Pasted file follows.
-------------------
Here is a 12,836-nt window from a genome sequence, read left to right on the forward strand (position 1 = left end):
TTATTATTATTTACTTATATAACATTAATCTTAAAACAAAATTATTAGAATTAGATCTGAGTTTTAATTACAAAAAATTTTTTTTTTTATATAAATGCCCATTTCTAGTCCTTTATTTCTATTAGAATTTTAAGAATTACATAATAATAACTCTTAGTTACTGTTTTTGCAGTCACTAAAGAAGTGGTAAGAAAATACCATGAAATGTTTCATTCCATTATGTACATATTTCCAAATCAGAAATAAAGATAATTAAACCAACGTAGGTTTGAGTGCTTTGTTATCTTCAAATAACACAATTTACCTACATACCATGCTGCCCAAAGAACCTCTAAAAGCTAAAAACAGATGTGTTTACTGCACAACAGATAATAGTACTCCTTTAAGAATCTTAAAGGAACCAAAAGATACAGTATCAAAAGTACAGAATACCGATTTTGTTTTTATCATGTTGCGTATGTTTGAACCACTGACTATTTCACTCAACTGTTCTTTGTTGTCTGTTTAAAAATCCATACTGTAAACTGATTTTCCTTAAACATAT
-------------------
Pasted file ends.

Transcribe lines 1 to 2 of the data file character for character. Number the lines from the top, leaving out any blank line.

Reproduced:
Here is a 12,836-nt window from a genome sequence, read left to right on the forward strand (position 1 = left end):
TTATTATTATTTACTTATATAACATTAATCTTAAAACAAAATTATTAGAATTAGATCTGAGTTTTAATTACAAAAAATTTTTTTTTTTATATAAATGCCCATTTCTAGTCCTTTATTTCTATTAGAATTTTAAGAATTACATAATAATAACTCTTAGTTACTGTTTTTGCAGTCACTAAAGAAGTGGTAAGAAAATACCATGAAATGTTTCATTCCATTATGTACATATTTCCAAATCAGAAATAAAGATAATTAAACCAACGTAGGTTTGAGTGCTTTGTTATCTTCAAATAACACAATTTACCTACATACCATGCTGCCCAAAGAACCTCTAAAAGCTAAAAACAGATGTGTTTACTGCACAACAGATAATAGTACTCCTTTAAGAATCTTAAAGGAACCAAAAGATACAGTATCAAAAGTACAGAATACCGATTTTGTTTTTATCATGTTGCGTATGTTTGAACCACTGACTATTTCACTCAACTGTTCTTTGTTGTCTGTTTAAAAATCCATACTGTAAACTGATTTTCCTTAAACATAT